It is always great to see players go out of their way to show their respect to the Cincinnati community.
It often gets lost in the shuffle of other stories, but on Tuesday the Bengals gave 10 local Wounded Warriors a chance to come watch the Bengals practice. While the veterans may have thought they were the ones being treated, they soon found out that the players were just as excited to see them.
“We really appreciate everything. We appreciate your service and dedication,” Marvin Lewis told Geoff Hobson of Bengals.com. “Thank you.”
Players were eager to give their time and in one case gloves to the The Warriors. Michael Kirchgessner, who was sent Bengals article clippings overseas from his wife in the 90s.
Tuesday, he was gifted a pair of gloves from the Bengals’ safety George Iloka. The gesture really shows how much these players respect The Warriors as Iloka recalled last year that Kirchgessner’s son wasn’t happy wearing Iloka’s No. 43 jersey, so Kirchgessner told Iloka about it on twitter. Iloka responded in a timely manner. This year he made sure that Kirchgessner’s son got a gift from the safety.
Iloka wasn’t the only one who made sure to go out of his way to talk to The Warriors. There was also Michael Goodman, who received a purple heart in 2005 and 2009. He had an IED blew him clear across a canal they were crossing in Iraq.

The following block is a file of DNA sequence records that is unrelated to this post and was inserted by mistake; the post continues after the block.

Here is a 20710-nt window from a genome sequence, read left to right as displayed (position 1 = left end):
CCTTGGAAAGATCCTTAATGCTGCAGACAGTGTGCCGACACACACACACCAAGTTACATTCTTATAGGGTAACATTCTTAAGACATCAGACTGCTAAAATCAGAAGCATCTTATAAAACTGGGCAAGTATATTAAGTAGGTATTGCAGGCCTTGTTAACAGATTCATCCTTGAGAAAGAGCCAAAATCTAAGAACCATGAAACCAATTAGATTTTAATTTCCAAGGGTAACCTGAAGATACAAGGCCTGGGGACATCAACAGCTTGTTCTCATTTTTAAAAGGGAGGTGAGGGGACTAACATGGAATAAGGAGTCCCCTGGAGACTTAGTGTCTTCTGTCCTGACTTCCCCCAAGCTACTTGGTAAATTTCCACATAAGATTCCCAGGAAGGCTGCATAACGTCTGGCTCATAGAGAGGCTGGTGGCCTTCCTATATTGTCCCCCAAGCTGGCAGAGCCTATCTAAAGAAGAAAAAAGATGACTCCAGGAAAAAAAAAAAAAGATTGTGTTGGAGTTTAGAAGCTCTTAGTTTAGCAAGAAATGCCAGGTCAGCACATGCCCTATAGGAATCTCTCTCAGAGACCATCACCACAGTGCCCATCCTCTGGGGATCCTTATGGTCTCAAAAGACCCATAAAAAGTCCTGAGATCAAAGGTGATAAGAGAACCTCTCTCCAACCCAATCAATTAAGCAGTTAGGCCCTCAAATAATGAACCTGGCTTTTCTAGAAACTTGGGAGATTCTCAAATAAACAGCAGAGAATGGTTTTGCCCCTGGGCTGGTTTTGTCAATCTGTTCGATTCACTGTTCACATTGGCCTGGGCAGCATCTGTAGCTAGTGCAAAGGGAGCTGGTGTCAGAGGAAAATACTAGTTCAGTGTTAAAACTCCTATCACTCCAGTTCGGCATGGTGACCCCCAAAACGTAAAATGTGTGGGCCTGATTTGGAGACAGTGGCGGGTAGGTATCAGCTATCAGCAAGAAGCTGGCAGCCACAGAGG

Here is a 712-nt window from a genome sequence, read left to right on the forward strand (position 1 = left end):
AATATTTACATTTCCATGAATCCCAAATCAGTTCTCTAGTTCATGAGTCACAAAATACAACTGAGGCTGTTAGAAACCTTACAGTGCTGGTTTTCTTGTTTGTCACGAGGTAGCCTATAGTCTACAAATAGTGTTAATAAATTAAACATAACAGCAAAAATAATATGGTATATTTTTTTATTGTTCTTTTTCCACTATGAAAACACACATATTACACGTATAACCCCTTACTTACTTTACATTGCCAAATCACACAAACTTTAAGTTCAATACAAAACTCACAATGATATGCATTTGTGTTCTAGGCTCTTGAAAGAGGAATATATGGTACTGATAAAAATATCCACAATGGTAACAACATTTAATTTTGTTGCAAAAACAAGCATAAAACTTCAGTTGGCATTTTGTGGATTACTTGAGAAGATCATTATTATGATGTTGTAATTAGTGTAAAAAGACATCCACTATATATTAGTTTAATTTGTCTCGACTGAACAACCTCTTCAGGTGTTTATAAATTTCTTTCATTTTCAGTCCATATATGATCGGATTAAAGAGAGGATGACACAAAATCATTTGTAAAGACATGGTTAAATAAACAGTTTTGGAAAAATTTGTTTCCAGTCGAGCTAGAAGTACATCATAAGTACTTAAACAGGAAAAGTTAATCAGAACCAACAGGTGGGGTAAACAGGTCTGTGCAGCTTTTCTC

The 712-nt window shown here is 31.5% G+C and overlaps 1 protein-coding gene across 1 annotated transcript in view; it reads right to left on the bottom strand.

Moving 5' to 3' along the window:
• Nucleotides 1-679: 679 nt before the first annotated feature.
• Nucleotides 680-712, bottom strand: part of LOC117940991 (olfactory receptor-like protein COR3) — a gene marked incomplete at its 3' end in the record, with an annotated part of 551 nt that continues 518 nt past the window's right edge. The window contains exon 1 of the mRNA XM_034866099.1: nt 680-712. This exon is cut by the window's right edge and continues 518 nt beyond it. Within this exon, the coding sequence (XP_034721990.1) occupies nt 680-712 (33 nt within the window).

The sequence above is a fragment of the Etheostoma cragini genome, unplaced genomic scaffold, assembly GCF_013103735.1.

“It was December 2, 2009. From what my guys told me, the canal saved me. But my leg was ruined,” said Goodman, who has an artificial ball in an artificial hip. “I was devastated. My life wouldn’t be the same. But I got help. They flew my wife down to Bethesda, Maryland when I was still in the hospital.”
Goodman is now federal fire investigator who lives in Cincinnati. He had to overcome plenty of injures, which is why he looks up to the Bengals tight end Tyler Eifert so much. He also appreciates Eifert’s support of the troops.
“That’s what I like to see. He’s the one guy I wanted to meet today,” Goodman said. “It’s all about trying to overcome it and going forward.”